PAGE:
|Île Brion, PQ|
Description: In June 1534, after exploring the rocky shores of Newfoundland, Jacques Cartier came upon Île Brion and entered into his log the first written report regarding the island. “This island is very sandy, with good anchorages and passages between the islands, six to seven fathoms. It has the best soil that we’ve seen, for twenty acres of this soil is worth more than all Newfoundland. This island is full of beautiful trees, prairies, fields of wild wheat, and flowering pea plants as beautiful as I’ve ever seen in Brittany, and they seem to have been planted by a ploughman’s hand.”
Not everyone who found themselves on Île Brion considered it a piece of paradise. At least fifty-six shipwrecks have occurred there. Hydrographic surveyor Admiral Henry Wolsey Bayfield, wrote of the island:
Bryon Island . . . is rather more than 4 miles long . . . There are three reefs off Bryon Island. One off its east end extends near three-quarters of a mile to the north-eastward; another off the west end extends 1 1/2 miles to the westward, and the third, off the sandy S.W. point, 1 1/3 miles to the southward. The soundings extend . . . far off Bryon Island to seaward in every direction . . . but very great caution is requisite in approaching the reefs, for they are very steep, especially that which extends to the southwest.
The first “permanent” residents of the island were Spencer and William Turner, who were buried on Île Brion after their boat shipwrecked on December 4, 1847. Their gravesite grew to be a tiny cemetery linked to a small community eking out an isolated existence on the edge of nowhere.
Île Brion’s first permanent house was built in 1851 by the Dingwell family, who occupied the island for nearly a century, with William Dingwell (1854-1907) operating a general store, a lobster cannery, and sea hunting expeditions. The island’s population peaked at fifty in 1878.
In 1903, the Minister of Marines and Fisheries of Canada purchased 0.8 hectares on the westerly end of the island from William Dingwell for the establishment of a lighthouse to help guide vessels traveling between the Gulf of St. Lawrence, Miramichi River and Chaleur Bay.
Constructed at a cost of $5,497 by Mr. E. F. Munro of Westville, Nova Scotia, the lighthouse, which stands 755 feet from the extreme west point of the island, is an octagonal, wooden building, with sloping sides, painted white. The original polygonal red lantern was cast iron, but an aluminum lantern replaced it in 1969.
The tower, standing 14.9 metres (49 feet) high, first exhibited its light at the beginning of the navigational season of 1905 using a catoptric system, with a focal plane of 126 feet and range of nineteen miles. The lighting apparatus completed a revolution once every minute, showing three flashes with intervals of fifteen seconds between their points of greatest brilliancy, followed by thirty seconds of darkness. Within the next year, the signature was changed to a revolving red and white light, with one red flash and two white flashes every two minutes, the flashes attaining their greatest brilliancy every forty seconds.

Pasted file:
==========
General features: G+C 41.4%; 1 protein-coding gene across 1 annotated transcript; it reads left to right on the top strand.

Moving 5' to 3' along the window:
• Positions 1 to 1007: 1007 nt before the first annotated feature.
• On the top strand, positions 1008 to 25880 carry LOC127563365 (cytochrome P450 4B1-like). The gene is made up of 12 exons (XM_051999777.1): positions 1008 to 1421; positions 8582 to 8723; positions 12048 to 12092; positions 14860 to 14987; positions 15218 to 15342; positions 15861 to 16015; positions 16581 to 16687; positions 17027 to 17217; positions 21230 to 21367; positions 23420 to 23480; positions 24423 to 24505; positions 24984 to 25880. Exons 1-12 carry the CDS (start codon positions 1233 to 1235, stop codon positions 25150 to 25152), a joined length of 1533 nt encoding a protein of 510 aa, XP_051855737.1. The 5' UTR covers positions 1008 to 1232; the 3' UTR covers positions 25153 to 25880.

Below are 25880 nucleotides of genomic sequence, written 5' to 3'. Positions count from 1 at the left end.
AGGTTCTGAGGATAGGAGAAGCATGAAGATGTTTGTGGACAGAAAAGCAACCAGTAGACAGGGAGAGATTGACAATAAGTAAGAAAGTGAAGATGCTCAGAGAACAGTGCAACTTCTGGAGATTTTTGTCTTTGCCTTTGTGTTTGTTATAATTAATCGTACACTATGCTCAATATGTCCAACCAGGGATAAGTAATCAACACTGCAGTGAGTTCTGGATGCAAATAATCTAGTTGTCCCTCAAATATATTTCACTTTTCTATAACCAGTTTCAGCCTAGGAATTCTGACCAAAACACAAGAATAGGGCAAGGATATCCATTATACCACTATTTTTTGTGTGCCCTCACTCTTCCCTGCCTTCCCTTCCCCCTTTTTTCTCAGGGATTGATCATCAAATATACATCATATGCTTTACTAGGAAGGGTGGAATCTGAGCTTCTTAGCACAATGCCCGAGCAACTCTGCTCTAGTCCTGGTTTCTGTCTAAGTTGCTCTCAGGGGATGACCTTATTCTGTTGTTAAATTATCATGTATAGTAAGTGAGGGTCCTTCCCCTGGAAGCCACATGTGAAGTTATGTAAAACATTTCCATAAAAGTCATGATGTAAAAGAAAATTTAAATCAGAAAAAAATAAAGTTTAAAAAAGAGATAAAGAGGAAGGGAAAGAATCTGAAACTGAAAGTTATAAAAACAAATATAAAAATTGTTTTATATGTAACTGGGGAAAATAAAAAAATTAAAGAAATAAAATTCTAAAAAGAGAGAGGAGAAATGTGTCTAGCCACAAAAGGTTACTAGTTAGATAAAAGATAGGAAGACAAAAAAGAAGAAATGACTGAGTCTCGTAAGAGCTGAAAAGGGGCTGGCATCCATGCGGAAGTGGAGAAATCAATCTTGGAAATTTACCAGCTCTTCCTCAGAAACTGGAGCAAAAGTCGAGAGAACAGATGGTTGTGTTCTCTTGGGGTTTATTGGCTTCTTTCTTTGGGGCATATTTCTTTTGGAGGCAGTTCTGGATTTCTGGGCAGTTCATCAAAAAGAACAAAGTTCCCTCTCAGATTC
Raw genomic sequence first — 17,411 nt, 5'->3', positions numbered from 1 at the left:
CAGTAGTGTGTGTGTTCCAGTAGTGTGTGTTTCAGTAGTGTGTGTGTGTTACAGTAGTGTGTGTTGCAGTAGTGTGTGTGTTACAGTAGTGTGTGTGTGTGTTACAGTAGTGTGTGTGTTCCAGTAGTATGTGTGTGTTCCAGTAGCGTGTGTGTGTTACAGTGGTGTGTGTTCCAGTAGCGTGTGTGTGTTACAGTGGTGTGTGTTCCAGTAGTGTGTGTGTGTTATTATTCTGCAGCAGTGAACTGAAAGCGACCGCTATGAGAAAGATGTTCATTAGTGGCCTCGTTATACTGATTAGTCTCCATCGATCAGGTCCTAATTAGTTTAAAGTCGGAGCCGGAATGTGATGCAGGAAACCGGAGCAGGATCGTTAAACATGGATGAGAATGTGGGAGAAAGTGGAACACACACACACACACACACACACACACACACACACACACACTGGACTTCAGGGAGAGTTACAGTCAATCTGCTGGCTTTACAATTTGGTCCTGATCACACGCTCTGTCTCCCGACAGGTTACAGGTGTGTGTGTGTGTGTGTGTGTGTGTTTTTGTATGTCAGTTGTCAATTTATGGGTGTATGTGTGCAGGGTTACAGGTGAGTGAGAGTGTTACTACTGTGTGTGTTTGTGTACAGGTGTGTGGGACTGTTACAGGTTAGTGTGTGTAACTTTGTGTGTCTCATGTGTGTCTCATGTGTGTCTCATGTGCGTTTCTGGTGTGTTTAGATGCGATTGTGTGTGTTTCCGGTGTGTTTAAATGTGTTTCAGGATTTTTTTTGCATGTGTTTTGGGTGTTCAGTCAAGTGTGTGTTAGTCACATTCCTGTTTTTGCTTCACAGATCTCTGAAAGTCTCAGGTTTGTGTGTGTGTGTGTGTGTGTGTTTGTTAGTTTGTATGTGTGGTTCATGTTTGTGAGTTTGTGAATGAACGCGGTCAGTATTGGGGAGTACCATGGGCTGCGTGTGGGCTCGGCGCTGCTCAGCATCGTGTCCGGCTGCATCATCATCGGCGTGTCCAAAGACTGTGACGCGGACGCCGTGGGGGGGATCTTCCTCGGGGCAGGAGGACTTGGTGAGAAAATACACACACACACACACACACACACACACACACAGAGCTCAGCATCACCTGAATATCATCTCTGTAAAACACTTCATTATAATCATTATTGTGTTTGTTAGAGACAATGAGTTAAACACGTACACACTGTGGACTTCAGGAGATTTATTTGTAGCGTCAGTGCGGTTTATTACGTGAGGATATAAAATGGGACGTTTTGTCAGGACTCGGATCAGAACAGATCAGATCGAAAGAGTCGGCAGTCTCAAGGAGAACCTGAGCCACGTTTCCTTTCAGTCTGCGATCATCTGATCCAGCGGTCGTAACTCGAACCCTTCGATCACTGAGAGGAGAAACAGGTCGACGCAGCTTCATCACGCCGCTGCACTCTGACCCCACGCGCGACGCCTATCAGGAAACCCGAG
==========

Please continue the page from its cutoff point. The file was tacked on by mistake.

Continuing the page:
Also at the station were a lightkeeper’s dwelling, built in 1904, and a barn, built in 1938. Surprisingly, keepers at Île Brion Lighthouse stayed more than just a couple of years. Procule Chervier, the first keeper, was in charge of the light from 1905 to 1908, and Edward Richard, his successor, served until 1927. A newspaper reporter noted in 1932 that Keeper Edward F. Keating’s daughter had only been off the island once, and her knowledge of movies, motorcars, and railways was limited to what she had read in books. A noted on Keeper Keating’s employee record mentions that he was granted a monthly pension of $11.49 in 1941 for a 16% disability - the loss of sight in one eye due to an accident while discharging his duties on December 29, 1937. Keeper Keating remained on the island for two more years before having to resign due to ill health. Most traces of human life at the lighthouse vanished in 1972, when all of the station’s buildings except the light tower were demolished.
With the departure of the Dingwell family in the 1940s, the keepers were left alone on the island. After the close of the navigational season, the keepers and their families would move to Grindstone Island until the shipping lanes reopened in April.
When the lighthouse was automated in 1967, the keepers left for good. Île Brion was purchased by a Texaco subsidiary, SAREP, in 1970 for oil exploration. After no oil was found, the Government of Canada purchased the island and established an ecological reserve of 650 hectacres in 1984.
Cartier’s paradise now looks much as it did 500 years ago. The lighthouse, declared a historic monument in 2006, still stands atop a sandstone cliff surrounded by over 140 species of birds.
Head Keepers: Procule Chervier (1905 – 1918), Edward Richard (1918 – 1927), Edward F. Keating (1927 – 1943), James Reid Turnbull (1943 – 1948), Norman H. McKay (1948 – 1957), Ralph Waldron McKay (1957 – 1959), Eve E. LeBlanc (1959 – at least 1961), Ross Keating, Ned Richards, Laurent Leblanc (1966), Arnold Reginald Clarke (1966 - ).
Located near the western end of Île Brion. The lighthouse is owned by the Canadian Coast Guard. Grounds/tower closed.
The lighthouse is owned by the Canadian Coast Guard. Grounds/tower closed.
Pictures on this page copyright Helene Chevarie, Fleurette Eloquin, used by permission.